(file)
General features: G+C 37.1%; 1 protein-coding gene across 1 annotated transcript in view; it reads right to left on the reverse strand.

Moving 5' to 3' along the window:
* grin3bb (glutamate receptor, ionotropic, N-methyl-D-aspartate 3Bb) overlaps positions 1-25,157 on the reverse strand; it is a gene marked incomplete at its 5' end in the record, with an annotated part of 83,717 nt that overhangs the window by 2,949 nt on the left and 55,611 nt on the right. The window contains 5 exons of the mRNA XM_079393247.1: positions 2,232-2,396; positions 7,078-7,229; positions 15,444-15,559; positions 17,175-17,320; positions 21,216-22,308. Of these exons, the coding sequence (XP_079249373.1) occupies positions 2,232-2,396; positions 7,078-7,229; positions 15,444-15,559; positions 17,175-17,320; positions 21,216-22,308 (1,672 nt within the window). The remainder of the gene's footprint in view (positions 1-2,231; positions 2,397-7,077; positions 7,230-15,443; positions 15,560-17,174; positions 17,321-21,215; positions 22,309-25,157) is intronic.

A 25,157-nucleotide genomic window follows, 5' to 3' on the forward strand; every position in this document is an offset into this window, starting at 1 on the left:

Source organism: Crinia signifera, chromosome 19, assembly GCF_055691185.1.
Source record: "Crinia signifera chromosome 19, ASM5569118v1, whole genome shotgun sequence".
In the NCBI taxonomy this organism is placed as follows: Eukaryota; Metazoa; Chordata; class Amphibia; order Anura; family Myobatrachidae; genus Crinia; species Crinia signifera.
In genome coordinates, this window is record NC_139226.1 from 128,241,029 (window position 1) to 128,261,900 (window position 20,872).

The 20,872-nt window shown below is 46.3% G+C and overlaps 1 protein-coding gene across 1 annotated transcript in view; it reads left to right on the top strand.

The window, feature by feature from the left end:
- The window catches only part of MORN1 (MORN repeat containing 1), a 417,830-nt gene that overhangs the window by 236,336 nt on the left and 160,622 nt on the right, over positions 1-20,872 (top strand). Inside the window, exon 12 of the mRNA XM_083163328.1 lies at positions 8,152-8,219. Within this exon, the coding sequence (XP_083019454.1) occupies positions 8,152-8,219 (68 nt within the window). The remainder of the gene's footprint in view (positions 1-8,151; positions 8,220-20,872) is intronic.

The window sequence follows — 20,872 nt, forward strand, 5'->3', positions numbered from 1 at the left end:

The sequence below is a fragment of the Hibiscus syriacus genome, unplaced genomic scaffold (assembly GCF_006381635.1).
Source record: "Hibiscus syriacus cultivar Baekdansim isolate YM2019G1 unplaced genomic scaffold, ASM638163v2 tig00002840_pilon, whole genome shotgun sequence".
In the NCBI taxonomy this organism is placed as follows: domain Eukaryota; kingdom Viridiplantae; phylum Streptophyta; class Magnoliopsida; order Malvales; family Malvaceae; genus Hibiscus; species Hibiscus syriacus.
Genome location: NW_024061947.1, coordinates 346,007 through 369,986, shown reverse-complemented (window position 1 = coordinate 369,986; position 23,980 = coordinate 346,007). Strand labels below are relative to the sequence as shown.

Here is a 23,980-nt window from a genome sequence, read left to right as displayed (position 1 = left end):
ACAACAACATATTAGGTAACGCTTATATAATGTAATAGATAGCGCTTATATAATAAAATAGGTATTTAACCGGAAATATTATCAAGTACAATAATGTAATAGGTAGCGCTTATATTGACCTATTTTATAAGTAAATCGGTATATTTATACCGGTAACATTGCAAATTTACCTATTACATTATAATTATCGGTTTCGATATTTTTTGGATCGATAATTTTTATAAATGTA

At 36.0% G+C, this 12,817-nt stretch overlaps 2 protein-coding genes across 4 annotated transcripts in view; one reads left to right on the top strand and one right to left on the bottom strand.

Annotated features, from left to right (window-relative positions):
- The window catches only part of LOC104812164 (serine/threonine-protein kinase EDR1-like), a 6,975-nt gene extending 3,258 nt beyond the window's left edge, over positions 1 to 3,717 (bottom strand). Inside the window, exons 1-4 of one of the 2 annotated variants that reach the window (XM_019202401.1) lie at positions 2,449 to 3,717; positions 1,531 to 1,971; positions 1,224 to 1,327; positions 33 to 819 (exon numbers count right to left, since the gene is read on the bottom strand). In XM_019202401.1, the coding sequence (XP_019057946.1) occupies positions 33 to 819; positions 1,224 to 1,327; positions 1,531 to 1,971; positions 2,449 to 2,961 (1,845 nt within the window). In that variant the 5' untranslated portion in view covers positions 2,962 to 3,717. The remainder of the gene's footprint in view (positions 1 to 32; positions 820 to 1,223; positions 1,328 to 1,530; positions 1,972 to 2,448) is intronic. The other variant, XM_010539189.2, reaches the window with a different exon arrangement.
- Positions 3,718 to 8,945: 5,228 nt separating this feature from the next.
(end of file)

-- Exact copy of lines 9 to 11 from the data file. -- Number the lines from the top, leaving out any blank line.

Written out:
The 20,872-nt window shown below is 46.3% G+C and overlaps 1 protein-coding gene across 1 annotated transcript in view; it reads left to right on the top strand.

The window, feature by feature from the left end:
- The window catches only part of MORN1 (MORN repeat containing 1), a 417,830-nt gene that overhangs the window by 236,336 nt on the left and 160,622 nt on the right, over positions 1-20,872 (top strand). Inside the window, exon 12 of the mRNA XM_083163328.1 lies at positions 8,152-8,219. Within this exon, the coding sequence (XP_083019454.1) occupies positions 8,152-8,219 (68 nt within the window). The remainder of the gene's footprint in view (positions 1-8,151; positions 8,220-20,872) is intronic.